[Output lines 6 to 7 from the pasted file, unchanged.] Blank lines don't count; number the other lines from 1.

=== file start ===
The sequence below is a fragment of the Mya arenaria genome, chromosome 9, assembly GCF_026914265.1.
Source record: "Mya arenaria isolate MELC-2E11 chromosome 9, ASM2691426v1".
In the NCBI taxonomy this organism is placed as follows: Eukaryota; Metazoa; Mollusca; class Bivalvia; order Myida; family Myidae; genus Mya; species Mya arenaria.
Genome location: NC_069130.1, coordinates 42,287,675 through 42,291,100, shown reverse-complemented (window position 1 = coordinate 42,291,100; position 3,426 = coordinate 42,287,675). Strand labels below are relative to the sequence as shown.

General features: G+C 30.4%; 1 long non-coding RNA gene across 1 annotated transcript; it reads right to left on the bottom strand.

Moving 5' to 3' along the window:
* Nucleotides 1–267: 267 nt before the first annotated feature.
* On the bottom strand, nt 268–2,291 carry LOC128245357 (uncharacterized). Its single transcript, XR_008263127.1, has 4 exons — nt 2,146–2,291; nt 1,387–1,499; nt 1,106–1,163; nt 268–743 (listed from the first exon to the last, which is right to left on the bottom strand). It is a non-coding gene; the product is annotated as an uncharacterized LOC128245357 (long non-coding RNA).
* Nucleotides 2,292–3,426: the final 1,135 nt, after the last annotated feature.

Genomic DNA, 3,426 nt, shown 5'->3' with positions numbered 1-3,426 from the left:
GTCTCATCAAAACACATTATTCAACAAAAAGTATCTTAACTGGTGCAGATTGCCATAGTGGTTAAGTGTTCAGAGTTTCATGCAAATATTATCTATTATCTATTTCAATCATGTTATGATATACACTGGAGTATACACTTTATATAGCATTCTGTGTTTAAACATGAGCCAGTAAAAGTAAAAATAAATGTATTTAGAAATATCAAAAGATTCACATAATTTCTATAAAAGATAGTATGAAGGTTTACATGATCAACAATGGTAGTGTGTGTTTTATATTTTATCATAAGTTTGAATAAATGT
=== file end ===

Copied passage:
Moving 5' to 3' along the window:
* Nucleotides 1–267: 267 nt before the first annotated feature.